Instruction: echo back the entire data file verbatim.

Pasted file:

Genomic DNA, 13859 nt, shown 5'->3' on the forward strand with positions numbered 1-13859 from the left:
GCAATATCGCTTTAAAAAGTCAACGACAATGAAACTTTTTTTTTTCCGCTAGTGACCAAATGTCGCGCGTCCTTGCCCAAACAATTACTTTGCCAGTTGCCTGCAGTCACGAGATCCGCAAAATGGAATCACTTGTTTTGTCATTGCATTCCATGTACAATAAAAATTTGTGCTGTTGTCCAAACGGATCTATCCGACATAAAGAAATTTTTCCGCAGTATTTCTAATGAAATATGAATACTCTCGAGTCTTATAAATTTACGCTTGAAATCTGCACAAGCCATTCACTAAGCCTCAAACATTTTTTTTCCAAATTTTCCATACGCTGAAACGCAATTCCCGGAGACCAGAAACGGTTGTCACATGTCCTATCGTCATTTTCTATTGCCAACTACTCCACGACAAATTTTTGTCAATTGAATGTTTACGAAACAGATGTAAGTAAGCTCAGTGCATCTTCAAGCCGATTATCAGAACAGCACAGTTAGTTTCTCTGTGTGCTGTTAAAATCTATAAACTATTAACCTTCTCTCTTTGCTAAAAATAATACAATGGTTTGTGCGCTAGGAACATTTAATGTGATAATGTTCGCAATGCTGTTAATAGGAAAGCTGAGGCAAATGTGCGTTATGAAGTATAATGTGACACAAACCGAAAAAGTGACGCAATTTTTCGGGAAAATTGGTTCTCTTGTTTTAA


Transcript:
Genomic DNA, 13859 nt, shown 5'->3' on the forward strand with positions numbered 1-13859 from the left:
GCAATATCGCTTTAAAAAGTCAACGACAATGAAACTTTTTTTTTTCCGCTAGTGACCAAATGTCGCGCGTCCTTGCCCAAACAATTACTTTGCCAGTTGCCTGCAGTCACGAGATCCGCAAAATGGAATCACTTGTTTTGTCATTGCATTCCATGTACAATAAAAATTTGTGCTGTTGTCCAAACGGATCTATCCGACATAAAGAAATTTTTCCGCAGTATTTCTAATGAAATATGAATACTCTCGAGTCTTATAAATTTACGCTTGAAATCTGCACAAGCCATTCACTAAGCCTCAAACATTTTTTTTCCAAATTTTCCATACGCTGAAACGCAATTCCCGGAGACCAGAAACGGTTGTCACATGTCCTATCGTCATTTTCTATTGCCAACTACTCCACGACAAATTTTTGTCAATTGAATGTTTACGAAACAGATGTAAGTAAGCTCAGTGCATCTTCAAGCCGATTATCAGAACAGCACAGTTAGTTTCTCTGTGTGCTGTTAAAATCTATAAACTATTAACCTTCTCTCTTTGCTAAAAATAATACAATGGTTTGTGCGCTAGGAACATTTAATGTGATAATGTTCGCAATGCTGTTAATAGGAAAGCTGAGGCAAATGTGCGTTATGAAGTATAATGTGACACAAACCGAAAAAGTGACGCAATTTTTCGGGAAAATTGGTTCTCTTGTTTTAA